Trinity Church, Perth facts for kids
Quick facts for kidsTrinity Church
Trinity Church – St Georges Terrace frontage
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|Location||Perth, Western Australia|
|Official name||Trinity Uniting Church Group|
|Type||State Registered Place|
|Designated||6 September 1996|
Trinity Church is one of the oldest church buildings in the City of Perth, and one of the few remaining 19th-century colonial buildings in the city. It is located at 72 St Georges Terrace in Perth, Western Australia.
The Trinity Church congregation was established by Henry Trigg, a practising Congregationalist, who arrived in the Swan River Colony in 1829. Trigg initially attended the first Anglican Church, where he was a choirmaster. He later joined the Wesleyans, but from 1843 he held prayer meetings in the Congregational tradition in his own home. In 1845 a number of the Congregationalists met to discuss the building of a chapel, and a £3 subscription was agreed upon. Following this a site in William Street was obtained and on 6 September 1846 the first Congregational Chapel was opened. Within twelve months the building was enlarged to seat nearly 200 people. In the following six years, Trigg conducted all the services until, in 1852, the London Missionary Society sent out the Reverend James Leonard to be the first ordained Congregational minister. Leonard only stayed for three years before leaving the congregation in 1855. In 1858 the Congregational Church closed until the early 1860s, when Trigg set about reviving the cause. In October 1862 the Reverend James Innes became pastor of the Perth congregation.
In 1863, the congregation decided to build a chapel in St Georges Terrace as the premises in William Street were too small. Land was purchased for £350. The architect of the new church was Richard Roach Jewell. Governor John Hampton laid the cornerstone on 10 May 1864. The church was constructed by Thomas Smith and William Buggins, in 1865, at a cost of £1,400, with the use of convict labour. The building was constructed out of handmade bricks laid in a Flemish bond pattern. It was a simple building, 54 ft (16 m) long, 34 ft (10 m) wide, 70 ft (21 m) high, with a timber roof. In 1872 a hall, designed by Jewell, measuring 52 ft (16 m) by 28 ft (8.5 m) and 16 ft (4.9 m) high and known as the Schoolroom, was built to the rear of the church, for a cost of £550. A ceiling was added to the 1865 church building in 1879.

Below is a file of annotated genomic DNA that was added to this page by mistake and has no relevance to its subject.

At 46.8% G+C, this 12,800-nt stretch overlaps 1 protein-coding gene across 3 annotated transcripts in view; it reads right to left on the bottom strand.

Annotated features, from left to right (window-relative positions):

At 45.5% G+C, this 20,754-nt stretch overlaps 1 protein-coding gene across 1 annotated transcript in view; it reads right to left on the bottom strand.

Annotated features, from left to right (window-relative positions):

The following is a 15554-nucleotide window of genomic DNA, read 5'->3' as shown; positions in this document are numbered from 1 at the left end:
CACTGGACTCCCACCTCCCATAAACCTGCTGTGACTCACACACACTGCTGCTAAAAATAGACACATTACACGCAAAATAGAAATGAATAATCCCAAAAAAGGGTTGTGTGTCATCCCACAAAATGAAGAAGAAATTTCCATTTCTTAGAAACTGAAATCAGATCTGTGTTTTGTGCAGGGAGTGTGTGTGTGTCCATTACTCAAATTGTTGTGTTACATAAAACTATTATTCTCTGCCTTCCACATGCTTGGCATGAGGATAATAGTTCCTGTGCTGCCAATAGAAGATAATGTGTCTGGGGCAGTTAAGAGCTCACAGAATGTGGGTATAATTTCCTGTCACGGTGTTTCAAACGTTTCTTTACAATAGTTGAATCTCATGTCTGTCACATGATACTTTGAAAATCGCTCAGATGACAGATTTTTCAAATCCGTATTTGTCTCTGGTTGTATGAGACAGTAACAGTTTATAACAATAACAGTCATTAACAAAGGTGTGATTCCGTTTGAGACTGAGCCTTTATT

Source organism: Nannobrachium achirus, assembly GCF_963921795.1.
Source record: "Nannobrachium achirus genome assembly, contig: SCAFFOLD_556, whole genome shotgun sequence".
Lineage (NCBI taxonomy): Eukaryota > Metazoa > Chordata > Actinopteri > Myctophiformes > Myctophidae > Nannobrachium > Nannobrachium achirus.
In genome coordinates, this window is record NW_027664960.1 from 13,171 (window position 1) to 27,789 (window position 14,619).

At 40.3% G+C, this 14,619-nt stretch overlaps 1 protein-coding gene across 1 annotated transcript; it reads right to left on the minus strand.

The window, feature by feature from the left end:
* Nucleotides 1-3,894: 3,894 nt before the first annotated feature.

In October 1884, the congregation decided to build a commercial building on the Hay Street frontage of the property. The architect was Henry Stirling Trigg (the grandson of Henry Trigg and the first locally trained architect to practise in Western Australia), and a contract was accepted from Robert Henry Hester to construct the buildings for £1,056.
On 4 August 1892, the proposal was put that a new church be constructed, in front of the existing one, at a proposed cost of £5,100, with the erection of an adjoining suite of offices to fund the building of the church. This was accepted and Trinity Church was dedicated in December 1893 and opened in 1894. The plans and specifications were prepared by Henry Trigg and the contractors were Bunning Brothers at a contract price of £6,100. The design for the new church provided accommodation for 750 people on the ground floor and for 100 in the galleries. Additional funds of £500 were budgeted for furnishings, and £500 for an organ. The new building was designed for the minister's voice to be heard from every part of it. The church was to have been furnished with chairs, but owing to the slope in the floor, locally crafted pews were substituted. The foundation stone for Trinity Church was laid by Governor William Robson on 22 March 1893. Dr Bevan from the Collins Street Congregational Church, Melbourne came to Perth to conduct the opening services. The ceremony was attended by Sir John and Lady Forrest, Sir James Lee Steere, Alexander Forrest (Mayor of Perth) and a crowd of the leading citizens of Perth and Fremantle. John Forrest proclaimed that such "..a magnificent building would be an ornament to the principal street of the city. Such an undertaking showed that the people were progressing materially and morally and that progress was the order of the day."